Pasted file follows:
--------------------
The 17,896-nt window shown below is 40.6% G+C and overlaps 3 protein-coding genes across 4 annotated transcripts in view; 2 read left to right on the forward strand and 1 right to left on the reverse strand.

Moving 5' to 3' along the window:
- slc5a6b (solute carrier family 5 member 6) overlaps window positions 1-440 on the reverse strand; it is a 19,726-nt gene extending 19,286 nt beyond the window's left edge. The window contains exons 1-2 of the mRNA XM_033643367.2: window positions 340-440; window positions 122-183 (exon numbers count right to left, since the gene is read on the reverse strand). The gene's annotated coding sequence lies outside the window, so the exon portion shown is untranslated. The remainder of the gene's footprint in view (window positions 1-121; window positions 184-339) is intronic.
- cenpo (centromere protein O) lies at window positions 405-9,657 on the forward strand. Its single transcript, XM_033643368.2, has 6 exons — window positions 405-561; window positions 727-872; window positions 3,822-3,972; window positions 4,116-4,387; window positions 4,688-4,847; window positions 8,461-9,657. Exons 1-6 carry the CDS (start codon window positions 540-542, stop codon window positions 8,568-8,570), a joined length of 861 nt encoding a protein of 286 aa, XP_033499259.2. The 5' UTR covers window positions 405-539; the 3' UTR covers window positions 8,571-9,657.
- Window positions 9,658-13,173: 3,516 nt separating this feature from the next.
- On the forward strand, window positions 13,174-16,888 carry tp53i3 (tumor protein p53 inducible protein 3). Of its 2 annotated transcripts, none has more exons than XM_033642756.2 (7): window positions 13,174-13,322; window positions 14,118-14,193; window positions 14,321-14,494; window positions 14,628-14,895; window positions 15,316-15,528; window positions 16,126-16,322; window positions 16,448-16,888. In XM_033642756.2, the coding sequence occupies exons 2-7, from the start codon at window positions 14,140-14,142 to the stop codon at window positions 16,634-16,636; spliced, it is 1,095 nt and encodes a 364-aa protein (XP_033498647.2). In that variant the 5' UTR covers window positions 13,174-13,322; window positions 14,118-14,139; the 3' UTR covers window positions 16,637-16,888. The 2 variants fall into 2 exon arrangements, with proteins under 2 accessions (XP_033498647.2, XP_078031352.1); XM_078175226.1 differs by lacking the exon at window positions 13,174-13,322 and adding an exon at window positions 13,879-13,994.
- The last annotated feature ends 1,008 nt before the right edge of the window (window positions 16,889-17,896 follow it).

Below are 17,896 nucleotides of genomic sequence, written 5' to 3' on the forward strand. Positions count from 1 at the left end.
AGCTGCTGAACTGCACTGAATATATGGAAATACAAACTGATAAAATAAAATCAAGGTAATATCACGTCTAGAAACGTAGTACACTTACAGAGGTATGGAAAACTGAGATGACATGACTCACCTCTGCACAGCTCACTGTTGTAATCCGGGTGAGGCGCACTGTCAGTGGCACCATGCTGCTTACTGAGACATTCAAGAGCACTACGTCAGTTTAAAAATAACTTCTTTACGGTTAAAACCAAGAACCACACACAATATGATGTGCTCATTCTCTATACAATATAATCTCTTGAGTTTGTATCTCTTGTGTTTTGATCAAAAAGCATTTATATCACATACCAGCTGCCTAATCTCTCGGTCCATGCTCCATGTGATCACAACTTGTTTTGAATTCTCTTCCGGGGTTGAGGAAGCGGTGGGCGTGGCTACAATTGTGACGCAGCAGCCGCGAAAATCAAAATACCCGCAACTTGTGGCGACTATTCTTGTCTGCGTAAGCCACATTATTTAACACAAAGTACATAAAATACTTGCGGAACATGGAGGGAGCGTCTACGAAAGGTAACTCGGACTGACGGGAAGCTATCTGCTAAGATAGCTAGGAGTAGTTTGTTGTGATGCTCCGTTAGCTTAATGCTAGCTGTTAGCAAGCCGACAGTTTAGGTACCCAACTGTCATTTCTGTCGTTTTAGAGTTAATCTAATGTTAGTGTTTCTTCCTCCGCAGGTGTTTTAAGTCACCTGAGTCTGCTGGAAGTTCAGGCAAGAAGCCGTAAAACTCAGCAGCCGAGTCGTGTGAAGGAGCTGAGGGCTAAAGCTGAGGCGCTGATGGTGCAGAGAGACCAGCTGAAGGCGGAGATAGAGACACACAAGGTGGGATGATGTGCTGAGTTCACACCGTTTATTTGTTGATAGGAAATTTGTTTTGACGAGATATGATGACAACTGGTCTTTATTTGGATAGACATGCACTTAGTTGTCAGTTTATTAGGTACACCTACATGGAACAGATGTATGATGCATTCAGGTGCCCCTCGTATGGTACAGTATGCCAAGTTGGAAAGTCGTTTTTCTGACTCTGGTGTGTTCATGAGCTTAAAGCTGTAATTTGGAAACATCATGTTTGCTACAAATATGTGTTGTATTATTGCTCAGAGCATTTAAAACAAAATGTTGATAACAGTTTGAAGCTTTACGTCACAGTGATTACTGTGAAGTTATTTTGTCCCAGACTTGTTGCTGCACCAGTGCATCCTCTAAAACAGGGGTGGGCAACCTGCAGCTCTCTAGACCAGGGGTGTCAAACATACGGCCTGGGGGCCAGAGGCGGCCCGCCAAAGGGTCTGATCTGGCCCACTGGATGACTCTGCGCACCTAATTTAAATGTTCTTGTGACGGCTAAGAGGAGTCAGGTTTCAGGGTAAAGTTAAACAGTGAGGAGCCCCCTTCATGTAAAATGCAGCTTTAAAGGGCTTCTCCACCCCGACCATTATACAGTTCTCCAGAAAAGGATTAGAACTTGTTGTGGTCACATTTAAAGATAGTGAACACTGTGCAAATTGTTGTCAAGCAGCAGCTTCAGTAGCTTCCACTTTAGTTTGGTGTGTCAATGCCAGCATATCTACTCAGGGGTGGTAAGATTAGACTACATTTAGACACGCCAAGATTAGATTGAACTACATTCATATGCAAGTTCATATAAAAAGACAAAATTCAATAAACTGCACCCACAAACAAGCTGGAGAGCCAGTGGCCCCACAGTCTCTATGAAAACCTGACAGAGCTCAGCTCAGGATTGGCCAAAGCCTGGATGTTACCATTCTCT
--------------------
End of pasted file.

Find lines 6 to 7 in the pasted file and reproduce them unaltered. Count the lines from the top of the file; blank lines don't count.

- On the forward strand, window positions 13,174-16,888 carry tp53i3 (tumor protein p53 inducible protein 3). Of its 2 annotated transcripts, none has more exons than XM_033642756.2 (7): window positions 13,174-13,322; window positions 14,118-14,193; window positions 14,321-14,494; window positions 14,628-14,895; window positions 15,316-15,528; window positions 16,126-16,322; window positions 16,448-16,888. In XM_033642756.2, the coding sequence occupies exons 2-7, from the start codon at window positions 14,140-14,142 to the stop codon at window positions 16,634-16,636; spliced, it is 1,095 nt and encodes a 364-aa protein (XP_033498647.2). In that variant the 5' UTR covers window positions 13,174-13,322; window positions 14,118-14,139; the 3' UTR covers window positions 16,637-16,888. The 2 variants fall into 2 exon arrangements, with proteins under 2 accessions (XP_033498647.2, XP_078031352.1); XM_078175226.1 differs by lacking the exon at window positions 13,174-13,322 and adding an exon at window positions 13,879-13,994.
- The last annotated feature ends 1,008 nt before the right edge of the window (window positions 16,889-17,896 follow it).